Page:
Mae W. Marsh was a huge movie star in the 1920’s—going from silent films to talkies. She made nearly 100 films in her lifetime, and her career spanned 50 years. Some of these movies include THE LESSER EVIL (1912), THE ESCAPE (1914) and even TIDES OF PASSION (1925).
Mae was a prolific actress, sometimes appearing in as many eight movies a year. She also became a very popular actress, and she was featured on this terrific plate by STAR PLAYERS PHOTO COMPANY.
STAR PLAYERS PHOTO COMPANY produced this fantastic plate in the 1920’s. This plate with Mae W. Marsh was part of a series by the company that featured other movie stars. This series had Charlie Chaplin, Anita Stewart, Francis X. Bushman, Marguerite Snow, Alice Brady, Maurice Costello, Lottie Pickford, Lillian Walker and other actors and actresses.
All of the plates in this set features a floral border, and a picture of the star in the center of the plate. They are also the same size—they are about the size of a dinner plate.
What a wonderful find for the film buff!
Whenever you go out shopping, you will run across a wide variety of items. It could be anything from furniture to enamel signs. There will be times that you will run across something that is great—the only problem is is that you have no idea what the item is.
Not too long ago, this happened to me. I picked this really cool vase up at a garage sale, and I instantly fell in love with it.
The problem that I have with it is that I have no idea who the artist is and what the pattern is called. Is it a forest scene? A forest scene at night time? At the beach? At a pond? I really don’t know what this could be.
It’s also signed BR near the bottom of the vase. The signature has really stumped me—could you possibly know who the artist is?
Do you know what this could be? Any information on this beauty would be greatly appreciated!
When you first start to shop for vintage and collectible items, it can be intimidating. What are some tips that can help you out?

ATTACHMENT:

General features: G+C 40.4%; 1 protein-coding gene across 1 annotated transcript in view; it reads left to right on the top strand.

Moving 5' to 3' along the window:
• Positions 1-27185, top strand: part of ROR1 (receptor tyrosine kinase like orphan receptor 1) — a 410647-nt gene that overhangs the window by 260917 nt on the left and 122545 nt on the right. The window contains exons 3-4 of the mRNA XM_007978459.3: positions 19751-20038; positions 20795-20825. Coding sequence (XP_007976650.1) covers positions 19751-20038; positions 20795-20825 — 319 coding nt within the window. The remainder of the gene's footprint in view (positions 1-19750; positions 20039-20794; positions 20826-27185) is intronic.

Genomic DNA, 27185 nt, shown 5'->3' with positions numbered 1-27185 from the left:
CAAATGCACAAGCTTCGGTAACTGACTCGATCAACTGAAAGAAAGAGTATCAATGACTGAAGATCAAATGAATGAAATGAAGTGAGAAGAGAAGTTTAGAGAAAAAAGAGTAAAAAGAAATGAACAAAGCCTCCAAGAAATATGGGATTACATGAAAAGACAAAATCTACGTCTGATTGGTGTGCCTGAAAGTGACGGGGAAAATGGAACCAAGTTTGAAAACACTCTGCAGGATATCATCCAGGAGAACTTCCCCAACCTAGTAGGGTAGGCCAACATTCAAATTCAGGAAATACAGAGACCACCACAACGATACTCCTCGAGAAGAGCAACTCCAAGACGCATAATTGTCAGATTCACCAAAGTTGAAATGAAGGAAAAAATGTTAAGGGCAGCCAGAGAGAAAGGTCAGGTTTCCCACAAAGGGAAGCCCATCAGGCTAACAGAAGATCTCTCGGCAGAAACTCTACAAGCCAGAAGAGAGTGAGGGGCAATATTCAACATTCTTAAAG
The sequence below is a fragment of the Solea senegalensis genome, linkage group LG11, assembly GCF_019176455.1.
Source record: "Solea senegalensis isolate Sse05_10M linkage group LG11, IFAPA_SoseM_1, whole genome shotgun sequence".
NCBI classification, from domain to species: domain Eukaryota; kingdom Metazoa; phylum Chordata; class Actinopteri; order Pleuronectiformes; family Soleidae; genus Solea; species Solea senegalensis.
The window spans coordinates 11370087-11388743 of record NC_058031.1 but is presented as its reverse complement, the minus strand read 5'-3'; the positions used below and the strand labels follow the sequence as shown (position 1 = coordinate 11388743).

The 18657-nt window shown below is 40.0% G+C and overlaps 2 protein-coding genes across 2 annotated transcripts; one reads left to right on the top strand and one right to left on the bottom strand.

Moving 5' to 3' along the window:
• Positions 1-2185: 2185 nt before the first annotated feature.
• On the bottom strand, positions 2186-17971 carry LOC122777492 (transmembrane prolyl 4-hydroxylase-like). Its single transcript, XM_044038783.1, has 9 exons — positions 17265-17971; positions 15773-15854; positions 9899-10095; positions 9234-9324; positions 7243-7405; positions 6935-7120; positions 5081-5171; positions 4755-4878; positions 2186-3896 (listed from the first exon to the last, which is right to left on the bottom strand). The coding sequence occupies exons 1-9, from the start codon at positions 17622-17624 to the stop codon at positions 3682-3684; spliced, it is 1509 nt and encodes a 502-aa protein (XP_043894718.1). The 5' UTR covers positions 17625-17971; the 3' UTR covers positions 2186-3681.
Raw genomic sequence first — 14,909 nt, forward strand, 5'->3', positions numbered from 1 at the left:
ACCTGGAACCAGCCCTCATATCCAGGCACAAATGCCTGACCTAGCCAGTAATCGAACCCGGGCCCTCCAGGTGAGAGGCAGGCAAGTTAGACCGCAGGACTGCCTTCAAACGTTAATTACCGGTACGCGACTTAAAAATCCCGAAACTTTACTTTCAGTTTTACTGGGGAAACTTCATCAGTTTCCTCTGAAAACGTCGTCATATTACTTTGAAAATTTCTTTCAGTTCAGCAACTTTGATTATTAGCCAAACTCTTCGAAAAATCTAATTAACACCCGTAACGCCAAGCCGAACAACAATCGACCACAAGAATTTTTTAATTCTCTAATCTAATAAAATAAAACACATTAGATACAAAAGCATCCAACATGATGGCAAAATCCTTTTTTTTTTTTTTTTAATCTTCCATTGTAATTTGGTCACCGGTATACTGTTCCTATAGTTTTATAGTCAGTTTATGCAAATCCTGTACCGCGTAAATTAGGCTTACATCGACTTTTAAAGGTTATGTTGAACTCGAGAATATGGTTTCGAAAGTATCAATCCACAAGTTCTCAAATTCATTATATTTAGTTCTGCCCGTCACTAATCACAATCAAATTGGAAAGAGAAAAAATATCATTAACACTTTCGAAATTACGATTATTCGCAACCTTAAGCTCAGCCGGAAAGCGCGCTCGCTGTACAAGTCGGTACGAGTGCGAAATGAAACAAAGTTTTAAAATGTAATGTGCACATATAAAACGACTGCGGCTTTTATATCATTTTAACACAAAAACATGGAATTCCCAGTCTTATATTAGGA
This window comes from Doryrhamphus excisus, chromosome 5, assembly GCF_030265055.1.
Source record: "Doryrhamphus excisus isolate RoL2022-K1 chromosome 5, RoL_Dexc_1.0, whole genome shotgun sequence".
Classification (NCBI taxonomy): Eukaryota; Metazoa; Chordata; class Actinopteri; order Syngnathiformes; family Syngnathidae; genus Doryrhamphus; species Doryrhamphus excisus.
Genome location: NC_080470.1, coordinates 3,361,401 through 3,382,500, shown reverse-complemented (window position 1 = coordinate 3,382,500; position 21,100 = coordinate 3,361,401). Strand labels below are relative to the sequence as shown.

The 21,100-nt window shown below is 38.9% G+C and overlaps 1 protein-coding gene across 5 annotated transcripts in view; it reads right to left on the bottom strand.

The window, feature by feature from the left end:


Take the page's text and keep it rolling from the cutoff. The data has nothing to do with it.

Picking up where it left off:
One misconception is to get there early. I know that you hear “get there early!” or “the early bird gets the worm”, but I can tell you that’s not always the case. There have been plenty of times when I have found great items at 10am or even at 2 in the afternoon.
Look in the weird spots—you never know what you will find hiding in the bottom corner or the very top shelf of the booth.
Shop with someone. It could be anyone—a friend, wife, husband or even a family member. This will bring another set of eyes to the place that you are shopping. I don’t know how many times I have walked by a booth and saw nothing and then a family member found something great where I was looking. Not only that, they will also be on the look out for completely different items that you normally don’t go looking for.
Your shoe choice could come back and haunt you. This might sound silly, but it really can. I constantly see someone wearing a pair of stylish shoes that eventually start to hurt them. At the very least, bring a pair of comfortable tennis shoes with you in case your feet start to hurt.
This is only a handful of the tips that will come in handy when you are shopping for vintage and collectible items. What are some of the tips that you have run across?
One of the first auctions that I attended, I found out that there are different types of plates when it comes to a set of dishes. Here are some of the more popular ones that you will run across:
Dinner Plates—they are flat and usually round (there are other shapes like square out there). Dinner plates range in size from 9 ¾ inches to 11 inches in diameter.
Salad Plate—these are also known as a side plate. They are flat and usually round and range in size from 7 ¾ inches to 8 ¾ inches in diameter.
Bread & Butter Plate—these are also known as a dessert plate or even a cake plate. Like salad plate, this type of plate is flat and usually round. They range in size from 6 inches to 7 ¾ inches in diameter.
Luncheon Plate—they are often confused with the dinner or salad plates. Luncheon plates are flat and usually round, ranges from 9” to 9 3/4” in diameter.